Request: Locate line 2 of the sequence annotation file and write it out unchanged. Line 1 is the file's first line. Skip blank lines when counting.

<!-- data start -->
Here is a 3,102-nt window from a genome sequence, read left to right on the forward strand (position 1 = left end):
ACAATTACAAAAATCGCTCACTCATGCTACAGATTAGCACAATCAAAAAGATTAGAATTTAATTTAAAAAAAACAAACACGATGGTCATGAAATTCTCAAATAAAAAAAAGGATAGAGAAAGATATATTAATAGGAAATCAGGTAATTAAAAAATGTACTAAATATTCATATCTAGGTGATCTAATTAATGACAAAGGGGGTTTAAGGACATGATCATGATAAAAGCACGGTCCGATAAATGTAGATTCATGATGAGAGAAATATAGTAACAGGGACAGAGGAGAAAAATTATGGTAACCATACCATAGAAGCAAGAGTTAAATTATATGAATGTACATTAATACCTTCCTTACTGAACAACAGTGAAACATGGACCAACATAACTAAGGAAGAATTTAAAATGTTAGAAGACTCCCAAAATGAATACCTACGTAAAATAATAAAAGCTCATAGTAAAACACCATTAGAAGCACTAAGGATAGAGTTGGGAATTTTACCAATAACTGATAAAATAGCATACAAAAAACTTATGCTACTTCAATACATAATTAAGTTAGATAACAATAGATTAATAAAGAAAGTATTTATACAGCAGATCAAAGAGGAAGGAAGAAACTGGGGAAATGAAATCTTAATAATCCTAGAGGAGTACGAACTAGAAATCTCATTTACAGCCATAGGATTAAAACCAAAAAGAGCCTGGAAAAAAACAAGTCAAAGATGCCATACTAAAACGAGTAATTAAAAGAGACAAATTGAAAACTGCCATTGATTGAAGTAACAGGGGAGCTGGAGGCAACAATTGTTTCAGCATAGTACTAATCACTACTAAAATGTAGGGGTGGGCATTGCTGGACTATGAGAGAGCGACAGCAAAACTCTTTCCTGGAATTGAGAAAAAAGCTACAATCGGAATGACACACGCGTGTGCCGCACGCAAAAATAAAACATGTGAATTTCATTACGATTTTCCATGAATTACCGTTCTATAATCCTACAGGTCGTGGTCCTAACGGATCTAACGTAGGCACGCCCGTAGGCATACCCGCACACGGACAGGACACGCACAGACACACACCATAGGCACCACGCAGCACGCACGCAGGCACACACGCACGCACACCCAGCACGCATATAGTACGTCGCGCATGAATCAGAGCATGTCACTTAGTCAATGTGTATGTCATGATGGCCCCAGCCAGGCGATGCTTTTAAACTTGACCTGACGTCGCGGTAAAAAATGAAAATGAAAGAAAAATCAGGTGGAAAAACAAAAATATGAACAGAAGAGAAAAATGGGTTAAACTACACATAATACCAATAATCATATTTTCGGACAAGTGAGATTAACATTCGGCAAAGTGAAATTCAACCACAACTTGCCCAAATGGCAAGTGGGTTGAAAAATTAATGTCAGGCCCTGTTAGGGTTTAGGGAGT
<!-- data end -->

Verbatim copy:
ACAATTACAAAAATCGCTCACTCATGCTACAGATTAGCACAATCAAAAAGATTAGAATTTAATTTAAAAAAAACAAACACGATGGTCATGAAATTCTCAAATAAAAAAAAGGATAGAGAAAGATATATTAATAGGAAATCAGGTAATTAAAAAATGTACTAAATATTCATATCTAGGTGATCTAATTAATGACAAAGGGGGTTTAAGGACATGATCATGATAAAAGCACGGTCCGATAAATGTAGATTCATGATGAGAGAAATATAGTAACAGGGACAGAGGAGAAAAATTATGGTAACCATACCATAGAAGCAAGAGTTAAATTATATGAATGTACATTAATACCTTCCTTACTGAACAACAGTGAAACATGGACCAACATAACTAAGGAAGAATTTAAAATGTTAGAAGACTCCCAAAATGAATACCTACGTAAAATAATAAAAGCTCATAGTAAAACACCATTAGAAGCACTAAGGATAGAGTTGGGAATTTTACCAATAACTGATAAAATAGCATACAAAAAACTTATGCTACTTCAATACATAATTAAGTTAGATAACAATAGATTAATAAAGAAAGTATTTATACAGCAGATCAAAGAGGAAGGAAGAAACTGGGGAAATGAAATCTTAATAATCCTAGAGGAGTACGAACTAGAAATCTCATTTACAGCCATAGGATTAAAACCAAAAAGAGCCTGGAAAAAAACAAGTCAAAGATGCCATACTAAAACGAGTAATTAAAAGAGACAAATTGAAAACTGCCATTGATTGAAGTAACAGGGGAGCTGGAGGCAACAATTGTTTCAGCATAGTACTAATCACTACTAAAATGTAGGGGTGGGCATTGCTGGACTATGAGAGAGCGACAGCAAAACTCTTTCCTGGAATTGAGAAAAAAGCTACAATCGGAATGACACACGCGTGTGCCGCACGCAAAAATAAAACATGTGAATTTCATTACGATTTTCCATGAATTACCGTTCTATAATCCTACAGGTCGTGGTCCTAACGGATCTAACGTAGGCACGCCCGTAGGCATACCCGCACACGGACAGGACACGCACAGACACACACCATAGGCACCACGCAGCACGCACGCAGGCACACACGCACGCACACCCAGCACGCATATAGTACGTCGCGCATGAATCAGAGCATGTCACTTAGTCAATGTGTATGTCATGATGGCCCCAGCCAGGCGATGCTTTTAAACTTGACCTGACGTCGCGGTAAAAAATGAAAATGAAAGAAAAATCAGGTGGAAAAACAAAAATATGAACAGAAGAGAAAAATGGGTTAAACTACACATAATACCAATAATCATATTTTCGGACAAGTGAGATTAACATTCGGCAAAGTGAAATTCAACCACAACTTGCCCAAATGGCAAGTGGGTTGAAAAATTAATGTCAGGCCCTGTTAGGGTTTAGGGAGT